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Bankruptcy statistics are also a trailing indicator. There is a time delay between financial difficulties and bankruptcy. In most cases, several months or even years pass between the financial problems and the start of bankruptcy proceedings. Legal, tax, and cultural issues may further distort bankruptcy figures, especially when comparing on an international basis. Two examples:
- In Austria, more than half of all potential bankruptcy proceedings in 2004 were not opened, due to insufficient funding.
- In Spain, it is not economically profitable to open insolvency/bankruptcy proceedings against certain types of businesses, and therefore the number of insolvencies is quite low. For comparison: In France, more than 40,000 insolvency proceedings were opened in 2004, but under 600 were opened in Spain. At the same time the average bad debt write-off rate in France was 1.3% compared to Spain with 2.6%.
The insolvency numbers for private individuals also do not show the whole picture. Only a fraction of heavily indebted households will decide to file for insolvency. Two of the main reasons for this are the stigma of declaring themselves insolvent and the potential business disadvantage.
- Balleisen, Edward (2001). Navigating Failure: Bankruptcy and Commercial Society in Antebellum America. Chapel Hill: University of North Carolina Press. p. 322. ISBN 0-8078-2600-6.
- DePamphilis, Donald M. (2009). Mergers, Acquisitions, and Other Restructurings, 5th Edition. Elsevier, Academic Press. ISBN 978-0-12-374878-2.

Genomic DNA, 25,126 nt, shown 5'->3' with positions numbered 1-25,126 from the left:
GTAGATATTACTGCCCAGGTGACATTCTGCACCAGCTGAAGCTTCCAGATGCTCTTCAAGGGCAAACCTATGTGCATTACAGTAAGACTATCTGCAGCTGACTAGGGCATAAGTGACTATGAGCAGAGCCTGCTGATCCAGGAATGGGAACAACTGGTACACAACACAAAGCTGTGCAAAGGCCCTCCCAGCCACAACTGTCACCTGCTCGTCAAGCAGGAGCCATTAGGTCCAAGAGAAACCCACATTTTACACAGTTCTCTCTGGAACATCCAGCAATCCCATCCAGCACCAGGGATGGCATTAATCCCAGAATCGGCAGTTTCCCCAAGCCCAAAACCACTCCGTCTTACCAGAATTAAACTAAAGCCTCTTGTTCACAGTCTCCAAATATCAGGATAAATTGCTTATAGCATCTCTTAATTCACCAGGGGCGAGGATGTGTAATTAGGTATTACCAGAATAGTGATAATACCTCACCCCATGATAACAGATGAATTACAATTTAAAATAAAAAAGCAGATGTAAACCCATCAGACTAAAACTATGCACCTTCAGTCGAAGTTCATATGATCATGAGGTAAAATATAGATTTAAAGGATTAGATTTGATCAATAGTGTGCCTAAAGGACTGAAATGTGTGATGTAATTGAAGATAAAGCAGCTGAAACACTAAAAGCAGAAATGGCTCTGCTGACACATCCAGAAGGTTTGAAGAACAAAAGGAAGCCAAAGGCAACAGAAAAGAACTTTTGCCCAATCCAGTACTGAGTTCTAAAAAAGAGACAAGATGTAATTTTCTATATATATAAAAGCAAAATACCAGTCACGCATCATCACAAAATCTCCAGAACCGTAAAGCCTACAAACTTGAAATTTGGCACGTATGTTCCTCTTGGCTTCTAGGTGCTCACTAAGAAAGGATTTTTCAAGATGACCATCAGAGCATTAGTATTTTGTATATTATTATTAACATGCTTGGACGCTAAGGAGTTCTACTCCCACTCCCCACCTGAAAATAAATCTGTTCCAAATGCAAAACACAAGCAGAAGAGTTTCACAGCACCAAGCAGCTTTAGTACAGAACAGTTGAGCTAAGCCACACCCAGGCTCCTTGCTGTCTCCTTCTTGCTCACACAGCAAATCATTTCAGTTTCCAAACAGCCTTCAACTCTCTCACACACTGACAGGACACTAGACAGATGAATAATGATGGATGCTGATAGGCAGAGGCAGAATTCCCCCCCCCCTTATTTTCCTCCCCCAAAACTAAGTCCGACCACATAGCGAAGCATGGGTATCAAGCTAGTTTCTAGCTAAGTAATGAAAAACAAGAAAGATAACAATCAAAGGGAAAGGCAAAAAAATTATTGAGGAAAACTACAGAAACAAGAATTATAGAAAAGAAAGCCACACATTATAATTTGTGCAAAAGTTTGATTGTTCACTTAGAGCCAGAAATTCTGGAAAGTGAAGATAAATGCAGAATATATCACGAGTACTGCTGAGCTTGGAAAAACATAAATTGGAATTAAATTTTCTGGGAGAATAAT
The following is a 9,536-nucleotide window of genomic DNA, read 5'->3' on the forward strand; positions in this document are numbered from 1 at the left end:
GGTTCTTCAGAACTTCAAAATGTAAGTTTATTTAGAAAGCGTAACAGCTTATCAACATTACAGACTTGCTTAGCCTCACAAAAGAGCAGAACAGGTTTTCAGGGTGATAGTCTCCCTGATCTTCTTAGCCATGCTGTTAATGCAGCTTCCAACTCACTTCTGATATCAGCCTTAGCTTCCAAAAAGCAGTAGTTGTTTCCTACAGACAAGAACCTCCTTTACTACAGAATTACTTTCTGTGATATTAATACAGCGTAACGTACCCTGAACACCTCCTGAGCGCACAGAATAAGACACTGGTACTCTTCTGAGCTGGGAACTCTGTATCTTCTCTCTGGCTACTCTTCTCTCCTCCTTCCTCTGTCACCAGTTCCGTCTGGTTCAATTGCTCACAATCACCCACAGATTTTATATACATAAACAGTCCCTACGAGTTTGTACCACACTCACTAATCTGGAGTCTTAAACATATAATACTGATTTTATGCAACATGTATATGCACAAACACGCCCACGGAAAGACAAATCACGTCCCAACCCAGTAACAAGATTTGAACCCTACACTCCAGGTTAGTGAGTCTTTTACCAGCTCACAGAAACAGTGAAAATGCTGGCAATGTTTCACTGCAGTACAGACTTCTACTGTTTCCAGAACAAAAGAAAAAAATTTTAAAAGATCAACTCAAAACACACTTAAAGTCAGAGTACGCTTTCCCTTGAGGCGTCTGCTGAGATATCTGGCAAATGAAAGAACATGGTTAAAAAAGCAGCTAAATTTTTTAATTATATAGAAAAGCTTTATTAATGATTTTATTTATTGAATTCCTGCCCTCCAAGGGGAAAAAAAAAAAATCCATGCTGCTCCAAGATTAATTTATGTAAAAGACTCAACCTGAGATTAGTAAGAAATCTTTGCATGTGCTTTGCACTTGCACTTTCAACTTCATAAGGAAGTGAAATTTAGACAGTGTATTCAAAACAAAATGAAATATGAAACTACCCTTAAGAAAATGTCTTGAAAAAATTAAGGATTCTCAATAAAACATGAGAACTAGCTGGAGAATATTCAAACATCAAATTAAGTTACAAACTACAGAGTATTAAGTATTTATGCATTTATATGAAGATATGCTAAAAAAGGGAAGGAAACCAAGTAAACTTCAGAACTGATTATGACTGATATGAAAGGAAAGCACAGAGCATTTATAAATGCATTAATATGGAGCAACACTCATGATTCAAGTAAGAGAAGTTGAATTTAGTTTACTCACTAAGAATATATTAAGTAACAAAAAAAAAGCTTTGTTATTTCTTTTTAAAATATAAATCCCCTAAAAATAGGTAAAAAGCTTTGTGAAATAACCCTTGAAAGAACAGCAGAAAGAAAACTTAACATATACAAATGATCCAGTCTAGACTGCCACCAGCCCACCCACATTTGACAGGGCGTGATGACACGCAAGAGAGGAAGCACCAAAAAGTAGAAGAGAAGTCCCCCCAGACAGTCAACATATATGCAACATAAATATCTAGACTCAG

- Mańko, Rafał. "Cross-border insolvency law in the EU" (PDF). Library Briefing. Library of the European Parliament. Retrieved 21 February 2013.
- Sandage, Scott A. (2006). Born Losers: A History of Failure in America. Cambridge, Mass.: Harvard University Press. ISBN 0-674-02107-X.
- Zywicki, Todd J. (2008). "Bankruptcy". In David R. Henderson (ed.). Concise Encyclopedia of Economics (2nd ed.). Indianapolis: Library of Economics and Liberty. ISBN 978-0-86597-665-8. OCLC 237794267.
|Wikiquote has quotations related to: Bankruptcy|
|Wikimedia Commons has media related to Bankruptcy.|
- "Bankruptcy". Encyclopædia Britannica. 3 (11th ed.). 1911.
- U.S. Federal Bankruptcy Courts
- Official U.S. Bankruptcy Statistics
- US Courts Bankruptcy Law
- Executive Office for United States Bankruptcy Trustees
- Cornell Bankruptcy Laws
- National Association of Consumer Bankruptcy Attorneys
- Bankruptcy Research Database (WebBRD)
- Website of the Insolvency Service in the UK
- Bankruptcy Statistics in Hong Kong
- Glossary of Consumer Proposal Terms
- Official Means Testing Information